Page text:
The section of Offa's Dyke 400m north and 170m east of Selley Hall survives well despite some erosion by ploughing. This section also preserves quarry pits which are less common in the Shropshire sections of the Dyke. These provide additional information on the construction and use of the monument. Environmental evidence in the form of pollen and seeds will be preserved in the ditch and quarry pit fills and on the buried ground surface beneath the bank and counterscarp bank. This will contain information about the landscape in which the monument was constructed. This section is part of the Offa's Dyke national footpath and as such is an important recreational and educational resource.

History

Legacy Record - This information may be included in the List Entry Details.

Details

The monument includes the earthwork and buried remains of a section of the linear boundary known as Offa's Dyke. It lies within two separate areas of protection, 400m north and 170m east of Selley Hall. Offa's Dyke generally consists of a bank up to 3.5m high with a intermittent parallel ditch and quarry pits in places. It was strengthened in some areas by additional earthworks, namely a berm and a counterscarp bank on the outer lip of the ditch. In this section the Dyke runs for 850m from the south side of the road south of Garbett Hall to the farmyard at Brynorgan. At the monument's northern end, within the first area of protection, the bank and ditch are visible for 35m before being crossed by a stream. No remains of the Dyke have been identified in the stream bed and this area is not included in the scheduling. Beyond the stream and 25m further south within the second area, the defences are visible as a broad bank and ditch with a counterscarp bank clearly visible, although somewhat reduced by ploughing. In places the bank takes the form of a terrace because of hillwash and the steepness of the slope. Immediately to the east of the bank are a number of quarry pits which provided additional material for the bank in places. These quarry pits are included in the scheduling to preserve their relationship with the Dyke. The Dyke is crossed by the road to Brynorgan. Although the bank has been reduced in this area, both it and the ditch will survive as buried features. Beyond this road, a farm trackway follows the Dyke on the east side, slightly modifying the bank which is visible as a slight berm. On the opposite side of the track to the west the ditch and counterscarp are clearly defined. The Dyke is then visible as an earthwork immediately west of Brynorgan for some 80m beyond which it has been destroyed by a small quarry pit. Further sections of Offa's Dyke 40m to the north and 40m to the south are the subject of separate schedulings. All fence posts, gates and the surface of the farmtrack to Brynorgan and the road to Selley Cross are excluded from the scheduling, although the ground beneath them is included.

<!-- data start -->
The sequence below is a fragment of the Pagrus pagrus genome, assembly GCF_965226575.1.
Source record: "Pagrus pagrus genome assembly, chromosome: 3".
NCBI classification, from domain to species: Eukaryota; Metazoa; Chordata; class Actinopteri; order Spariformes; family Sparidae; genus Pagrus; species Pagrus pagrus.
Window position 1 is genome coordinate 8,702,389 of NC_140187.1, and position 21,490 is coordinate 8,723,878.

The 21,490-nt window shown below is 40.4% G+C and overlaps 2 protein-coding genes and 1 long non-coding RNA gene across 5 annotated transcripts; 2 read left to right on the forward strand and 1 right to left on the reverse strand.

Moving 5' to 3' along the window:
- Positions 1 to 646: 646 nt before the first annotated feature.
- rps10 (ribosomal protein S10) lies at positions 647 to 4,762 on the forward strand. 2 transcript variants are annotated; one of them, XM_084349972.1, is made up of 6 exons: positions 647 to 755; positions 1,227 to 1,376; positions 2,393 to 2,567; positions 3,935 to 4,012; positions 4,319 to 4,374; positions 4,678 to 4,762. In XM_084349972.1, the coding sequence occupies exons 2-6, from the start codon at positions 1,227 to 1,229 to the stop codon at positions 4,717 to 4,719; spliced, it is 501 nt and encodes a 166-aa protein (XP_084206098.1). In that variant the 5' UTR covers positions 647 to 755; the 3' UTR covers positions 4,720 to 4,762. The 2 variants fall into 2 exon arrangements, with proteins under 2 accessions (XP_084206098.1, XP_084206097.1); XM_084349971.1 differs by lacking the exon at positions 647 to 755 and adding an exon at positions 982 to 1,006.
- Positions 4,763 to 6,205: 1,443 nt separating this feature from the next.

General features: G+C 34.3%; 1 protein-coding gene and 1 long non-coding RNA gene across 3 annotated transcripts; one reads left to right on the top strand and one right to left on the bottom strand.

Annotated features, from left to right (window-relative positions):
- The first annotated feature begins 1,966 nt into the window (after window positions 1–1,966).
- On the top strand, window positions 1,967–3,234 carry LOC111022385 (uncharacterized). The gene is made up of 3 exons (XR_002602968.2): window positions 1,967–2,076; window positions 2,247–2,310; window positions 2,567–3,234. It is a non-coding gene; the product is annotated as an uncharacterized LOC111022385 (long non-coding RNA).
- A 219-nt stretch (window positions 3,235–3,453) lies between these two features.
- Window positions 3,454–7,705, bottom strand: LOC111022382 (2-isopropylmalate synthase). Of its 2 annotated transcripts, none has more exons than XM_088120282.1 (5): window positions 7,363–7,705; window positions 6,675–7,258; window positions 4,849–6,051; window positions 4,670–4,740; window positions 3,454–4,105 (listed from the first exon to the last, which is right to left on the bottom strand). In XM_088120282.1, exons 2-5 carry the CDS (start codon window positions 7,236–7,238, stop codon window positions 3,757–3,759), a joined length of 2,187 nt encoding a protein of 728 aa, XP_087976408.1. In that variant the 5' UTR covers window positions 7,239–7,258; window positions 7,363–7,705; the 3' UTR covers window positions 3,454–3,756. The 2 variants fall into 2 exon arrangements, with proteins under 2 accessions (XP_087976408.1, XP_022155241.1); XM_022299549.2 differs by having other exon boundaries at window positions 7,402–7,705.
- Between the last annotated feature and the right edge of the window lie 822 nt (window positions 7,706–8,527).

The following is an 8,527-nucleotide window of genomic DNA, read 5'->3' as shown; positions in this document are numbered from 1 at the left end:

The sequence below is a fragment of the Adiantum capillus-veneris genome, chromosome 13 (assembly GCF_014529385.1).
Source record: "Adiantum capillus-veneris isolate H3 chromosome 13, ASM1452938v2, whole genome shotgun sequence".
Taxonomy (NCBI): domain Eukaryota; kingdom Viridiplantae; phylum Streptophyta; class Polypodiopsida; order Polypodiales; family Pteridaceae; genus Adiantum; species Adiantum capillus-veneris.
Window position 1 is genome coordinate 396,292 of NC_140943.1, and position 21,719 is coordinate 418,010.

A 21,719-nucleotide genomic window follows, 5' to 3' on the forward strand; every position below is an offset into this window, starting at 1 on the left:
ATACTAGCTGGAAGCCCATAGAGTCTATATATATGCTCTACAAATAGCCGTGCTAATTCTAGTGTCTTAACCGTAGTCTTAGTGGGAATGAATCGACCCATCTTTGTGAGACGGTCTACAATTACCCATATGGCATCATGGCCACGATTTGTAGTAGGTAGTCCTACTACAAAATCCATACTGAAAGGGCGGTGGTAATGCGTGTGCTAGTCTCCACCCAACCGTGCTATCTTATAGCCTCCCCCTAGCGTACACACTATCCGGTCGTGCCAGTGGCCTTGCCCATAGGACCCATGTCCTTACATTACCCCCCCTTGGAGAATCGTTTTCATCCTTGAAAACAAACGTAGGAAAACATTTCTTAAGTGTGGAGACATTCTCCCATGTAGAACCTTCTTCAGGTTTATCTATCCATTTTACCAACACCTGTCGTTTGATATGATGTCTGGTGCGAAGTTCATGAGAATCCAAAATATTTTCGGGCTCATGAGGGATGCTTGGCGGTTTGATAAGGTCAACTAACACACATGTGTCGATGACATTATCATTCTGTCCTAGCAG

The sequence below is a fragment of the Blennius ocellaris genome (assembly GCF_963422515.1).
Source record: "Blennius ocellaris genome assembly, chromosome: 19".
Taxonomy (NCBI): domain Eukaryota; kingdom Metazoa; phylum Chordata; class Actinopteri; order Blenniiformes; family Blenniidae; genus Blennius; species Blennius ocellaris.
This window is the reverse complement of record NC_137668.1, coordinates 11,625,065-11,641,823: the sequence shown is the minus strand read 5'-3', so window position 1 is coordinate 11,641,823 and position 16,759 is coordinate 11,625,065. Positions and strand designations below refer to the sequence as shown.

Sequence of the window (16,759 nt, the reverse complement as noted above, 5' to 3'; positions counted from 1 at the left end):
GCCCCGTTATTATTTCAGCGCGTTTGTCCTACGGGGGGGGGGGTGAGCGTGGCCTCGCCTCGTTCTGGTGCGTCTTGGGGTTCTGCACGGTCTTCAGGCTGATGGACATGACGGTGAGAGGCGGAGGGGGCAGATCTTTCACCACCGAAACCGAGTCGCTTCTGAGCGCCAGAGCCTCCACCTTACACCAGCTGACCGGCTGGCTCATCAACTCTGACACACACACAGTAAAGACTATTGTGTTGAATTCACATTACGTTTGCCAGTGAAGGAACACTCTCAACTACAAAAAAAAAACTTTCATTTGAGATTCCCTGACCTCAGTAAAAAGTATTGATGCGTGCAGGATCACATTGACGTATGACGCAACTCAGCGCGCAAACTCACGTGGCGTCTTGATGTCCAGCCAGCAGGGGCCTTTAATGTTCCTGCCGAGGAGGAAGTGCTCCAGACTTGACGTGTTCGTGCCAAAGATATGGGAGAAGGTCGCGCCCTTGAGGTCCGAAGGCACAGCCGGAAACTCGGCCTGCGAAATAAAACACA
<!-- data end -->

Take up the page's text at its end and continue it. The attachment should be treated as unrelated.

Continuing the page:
MAP EXTRACT The site of the monument is shown on the attached map extract.

Selected Sources

Books and journals
Kay, K, Richards, , Offa's Dyke Path North, (1995), 18
Noble, F, Offa's Dyke Reviewed, (1983), 61

National Grid Reference: SO 26427 76972, SO 26605 76641

Map

Map
© Crown Copyright and database right 2018. All rights reserved. Ordnance Survey Licence number 100024900.
© British Crown and SeaZone Solutions Limited 2018. All rights reserved. Licence number 102006.006.
Use of this data is subject to Terms and Conditions.

The above map is for quick reference purposes only and may not be to scale. For a copy of the full scale map, please see the attached PDF - 1020904 .pdf

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This copy shows the entry on 21-Aug-2018 at 08:50:05.

End of official listing